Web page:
I am a terrible storyteller. Sorry.
I went to engineering school in the ‘90’s. My idea of communicating a narrative is ‘show your work’. This is less of an excuse and more of an explanation of how I think.
That said, I’ve gotten a few questions about this new shoe we’ve launched, the Point from Ninety Nine Products. So let’s dig in.
The name Ninety Nine Products comes from the realization that 99% of the world has never touched any of the shoes I’ve had the pleasure of working on due to access, design or price. Our goal was to create product that began to reach a broader consumer than my previous work had done without sacrificing what made those projects successful. We may not get this right in year one or two, but that’s our target.
So the logo is a pattern of dots, 9+9, that look like the two hemispheres of the globe. This also represents my partnership with Scott Sun, another Nike alumni that supports our work in China.
Not certain if this statement makes me more credible or less: I’ve spent more time studying runners and running shoes than actually running.
My introduction to running — aside from treadmills and high school basketball practice — came in the form of the Ekiden, the Japanese long-distance relay race run every New Years. This 219 kilometer trek from Tokyo to Hakone and back is one of the most celebrated athletic events in Japan. Naturally, Nike wanted to sponsor teams and runners, so we developed the Katana Series.
More times than I can remember our product team drove to one of the college campuses where our sponsored teams trained and studied their workouts, product preferences and training surfaces in order to improve the product. Their overall preference for lightweight, breathable, low-profile racing product has been influential for some of the best running shoes ever designed.
So I focused on evolving the designs of Steven Smith and Leo Chang to create the Katana Rac3r. And we got lucky.
About a year later I worked with the core Nike Bowerman team — primarily John Hlavacs, Stanislav Goussev (now with Adidas) and Andre Kriwet (now with Brooks). The shoe I cut my teeth on was the Zoom Structure Triax 11. While Hlavacs worked on the Men’s shoe, I worked on the Women’s shoe, using NSRL data to perfect the geometry necessary for gender specific fit and ride. While sneaker culture may recognize me for the Max+ 2009, you can see the influence of those sketch sessions with Hlavs in the Point.
At the time I didn’t appreciate the overt detailing, but I always respected the overall structure of support and containment that was crucial to those Japanese racing flats.
You can also find every best practice that I’ve picked up from every brand I’ve worked with from the lace hole positioning and 3/4 gusset to the Achilles heel and tongue soft pads.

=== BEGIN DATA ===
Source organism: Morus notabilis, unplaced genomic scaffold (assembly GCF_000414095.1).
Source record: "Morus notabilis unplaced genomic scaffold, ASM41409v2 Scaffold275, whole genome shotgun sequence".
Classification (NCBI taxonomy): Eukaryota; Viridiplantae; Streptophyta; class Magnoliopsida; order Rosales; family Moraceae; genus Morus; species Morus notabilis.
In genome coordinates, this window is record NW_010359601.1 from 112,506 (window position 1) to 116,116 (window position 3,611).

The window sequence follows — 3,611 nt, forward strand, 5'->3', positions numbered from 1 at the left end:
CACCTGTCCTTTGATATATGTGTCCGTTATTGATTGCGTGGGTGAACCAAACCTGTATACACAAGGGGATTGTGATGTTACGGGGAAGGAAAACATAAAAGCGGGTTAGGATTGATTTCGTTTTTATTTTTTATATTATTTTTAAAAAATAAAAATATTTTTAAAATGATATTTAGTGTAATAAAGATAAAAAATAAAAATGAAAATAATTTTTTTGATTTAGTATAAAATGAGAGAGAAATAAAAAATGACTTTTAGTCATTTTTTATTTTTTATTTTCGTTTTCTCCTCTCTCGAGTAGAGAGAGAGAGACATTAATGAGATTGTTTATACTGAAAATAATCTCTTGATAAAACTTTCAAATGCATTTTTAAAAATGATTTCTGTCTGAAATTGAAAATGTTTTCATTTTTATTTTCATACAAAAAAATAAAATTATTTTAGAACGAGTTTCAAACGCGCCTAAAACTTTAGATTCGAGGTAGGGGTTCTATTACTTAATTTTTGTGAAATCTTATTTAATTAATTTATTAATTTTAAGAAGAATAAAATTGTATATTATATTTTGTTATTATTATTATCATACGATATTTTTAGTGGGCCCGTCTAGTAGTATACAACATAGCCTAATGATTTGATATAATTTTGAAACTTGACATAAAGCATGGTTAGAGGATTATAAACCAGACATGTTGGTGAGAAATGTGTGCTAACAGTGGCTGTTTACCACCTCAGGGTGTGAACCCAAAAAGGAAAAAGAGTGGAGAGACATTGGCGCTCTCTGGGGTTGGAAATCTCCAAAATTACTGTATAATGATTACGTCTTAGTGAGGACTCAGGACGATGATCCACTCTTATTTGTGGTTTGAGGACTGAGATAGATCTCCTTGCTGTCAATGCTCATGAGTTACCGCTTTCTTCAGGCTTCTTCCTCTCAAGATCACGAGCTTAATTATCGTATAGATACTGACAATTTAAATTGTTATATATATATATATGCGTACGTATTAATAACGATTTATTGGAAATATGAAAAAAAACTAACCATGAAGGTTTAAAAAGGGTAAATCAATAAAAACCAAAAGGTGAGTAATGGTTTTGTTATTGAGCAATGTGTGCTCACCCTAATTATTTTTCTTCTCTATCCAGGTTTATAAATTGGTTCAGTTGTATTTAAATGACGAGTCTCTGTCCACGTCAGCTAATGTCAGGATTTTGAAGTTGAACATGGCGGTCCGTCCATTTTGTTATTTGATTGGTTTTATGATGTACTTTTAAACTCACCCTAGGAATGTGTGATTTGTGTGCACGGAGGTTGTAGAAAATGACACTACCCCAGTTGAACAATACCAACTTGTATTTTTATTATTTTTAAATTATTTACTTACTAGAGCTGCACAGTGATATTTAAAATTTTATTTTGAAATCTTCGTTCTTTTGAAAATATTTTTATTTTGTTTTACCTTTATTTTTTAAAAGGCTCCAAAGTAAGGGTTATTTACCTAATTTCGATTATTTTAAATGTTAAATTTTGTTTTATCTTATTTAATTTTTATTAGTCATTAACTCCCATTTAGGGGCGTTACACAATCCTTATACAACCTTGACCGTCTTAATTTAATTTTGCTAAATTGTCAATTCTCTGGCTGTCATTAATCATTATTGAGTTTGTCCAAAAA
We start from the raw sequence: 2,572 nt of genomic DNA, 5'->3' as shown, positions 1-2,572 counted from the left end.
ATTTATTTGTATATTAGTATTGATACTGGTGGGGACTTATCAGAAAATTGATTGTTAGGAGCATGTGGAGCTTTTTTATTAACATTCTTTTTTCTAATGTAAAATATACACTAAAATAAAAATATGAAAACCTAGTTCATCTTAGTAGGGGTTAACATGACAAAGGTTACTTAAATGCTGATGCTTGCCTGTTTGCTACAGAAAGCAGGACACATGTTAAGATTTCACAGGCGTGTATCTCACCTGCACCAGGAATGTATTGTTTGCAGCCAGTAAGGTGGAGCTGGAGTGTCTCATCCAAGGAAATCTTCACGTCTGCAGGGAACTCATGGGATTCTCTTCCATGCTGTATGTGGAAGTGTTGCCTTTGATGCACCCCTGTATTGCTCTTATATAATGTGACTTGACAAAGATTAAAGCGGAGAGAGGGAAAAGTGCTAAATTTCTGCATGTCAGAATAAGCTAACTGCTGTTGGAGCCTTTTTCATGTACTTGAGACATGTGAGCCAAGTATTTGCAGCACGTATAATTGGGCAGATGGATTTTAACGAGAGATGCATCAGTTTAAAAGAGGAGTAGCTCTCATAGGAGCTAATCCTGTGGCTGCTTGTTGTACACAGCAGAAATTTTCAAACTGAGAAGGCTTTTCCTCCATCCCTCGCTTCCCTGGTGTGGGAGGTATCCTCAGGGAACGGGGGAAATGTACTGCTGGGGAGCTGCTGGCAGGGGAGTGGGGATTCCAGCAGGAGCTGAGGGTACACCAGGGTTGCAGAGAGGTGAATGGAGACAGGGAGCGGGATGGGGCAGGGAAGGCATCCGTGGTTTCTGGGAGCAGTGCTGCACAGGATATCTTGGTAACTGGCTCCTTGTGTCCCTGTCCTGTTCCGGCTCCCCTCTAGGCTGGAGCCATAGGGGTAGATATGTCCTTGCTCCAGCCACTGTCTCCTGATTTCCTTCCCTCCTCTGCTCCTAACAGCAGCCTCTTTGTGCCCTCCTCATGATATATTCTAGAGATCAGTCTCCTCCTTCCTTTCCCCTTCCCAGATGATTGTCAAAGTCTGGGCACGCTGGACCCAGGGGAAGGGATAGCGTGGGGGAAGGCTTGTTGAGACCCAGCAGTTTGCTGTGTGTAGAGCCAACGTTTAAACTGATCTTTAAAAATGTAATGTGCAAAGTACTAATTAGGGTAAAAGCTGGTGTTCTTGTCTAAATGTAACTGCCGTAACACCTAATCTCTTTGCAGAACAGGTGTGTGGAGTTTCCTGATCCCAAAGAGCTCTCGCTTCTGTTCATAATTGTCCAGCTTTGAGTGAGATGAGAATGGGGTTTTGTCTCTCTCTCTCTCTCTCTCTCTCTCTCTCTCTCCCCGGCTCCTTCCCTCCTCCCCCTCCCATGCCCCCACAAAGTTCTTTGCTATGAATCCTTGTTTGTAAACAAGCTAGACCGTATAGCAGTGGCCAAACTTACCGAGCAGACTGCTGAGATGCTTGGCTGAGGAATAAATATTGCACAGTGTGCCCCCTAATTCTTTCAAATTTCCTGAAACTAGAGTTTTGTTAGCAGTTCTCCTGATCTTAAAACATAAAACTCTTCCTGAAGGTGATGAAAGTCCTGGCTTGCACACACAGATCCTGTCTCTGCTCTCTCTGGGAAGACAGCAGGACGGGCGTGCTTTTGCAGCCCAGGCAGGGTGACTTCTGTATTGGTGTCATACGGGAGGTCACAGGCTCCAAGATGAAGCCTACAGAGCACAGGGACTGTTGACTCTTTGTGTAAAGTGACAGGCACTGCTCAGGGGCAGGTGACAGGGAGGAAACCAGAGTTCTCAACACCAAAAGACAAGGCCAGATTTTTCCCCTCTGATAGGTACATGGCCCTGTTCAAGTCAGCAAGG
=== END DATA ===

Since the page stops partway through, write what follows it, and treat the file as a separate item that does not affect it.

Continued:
With respect to the sole, the influence of the original Lunar Racer’s wide stance and heel/toe traction and durability have been influential in the LunarGrand, ZeroGrand and Yeezy 350 v1 and v2. The bulbous comfort visual and the functional traction and wear icons are timeless comfort food to the eyes and feet.
The carbon fiber plate is new.
Before I’d ever run in the 4% I played in the Jordan 11. The biomechanical principles that propel the wearer forward aren’t as likely as ads will have you to believe, but over distances the stiffness in the midfoot maintain the proper structure needed in your ligaments to prevent fatigue and potential plantar fasciitis. My goal was not to cut minutes off of your your marathon. My goal was to give everyone a shoe that keeps their feet from hurting.
And because I knew that folks would doubt that we would place a full-length carbon fiber plate in a shoe near $100, we exposed the plate so they could see it with their own eyes.
For most of my time in New York City I lived in a giant apartment building — the kind with East & West wings, multiple doormen and a package room the size of a small apartment. I loved brands that understood the value of having their package stand out in those rooms. Whether it was the tape or the print on the box, you knew where it came from.
Yet I also like the brands that could sneak in without you knowing: you know what’s in that box from Memphis, right?
But, more important to us was cost and waste.
Why would we put shoes in a box and then put that box in a box to ship?
My shipping and warehouse expert, John Robertson, took the ordinary drawer shoe box and designed it so we could flip it to ship it.
Last year one of our favorite people, material designer Lauren Devine, asked us to make some of our shoes in yellow.
On paper, nobody really liked the yellow, but we knew that pictures lie.
So we started with the shoe we were developing for seniors — JON for JEX|NYC.
Once we saw that our seniors — women and men — liked the yellow, we began sampling the Point in yellow, along with the other 7 colors we tried. Of the multiple colors we sampled, the only color that delivered the Love/Hate response was yellow. There were very few neutral opinions on yellow and once Scott began wearing them in Shanghai (he’s sample size) we knew we had the answer.
So we hope that clears up a few question with respect to the design of the Point. We hope runners like it for performance and nonrunners like it for show. More importantly, we hope people like it so we can continue to help people that help people.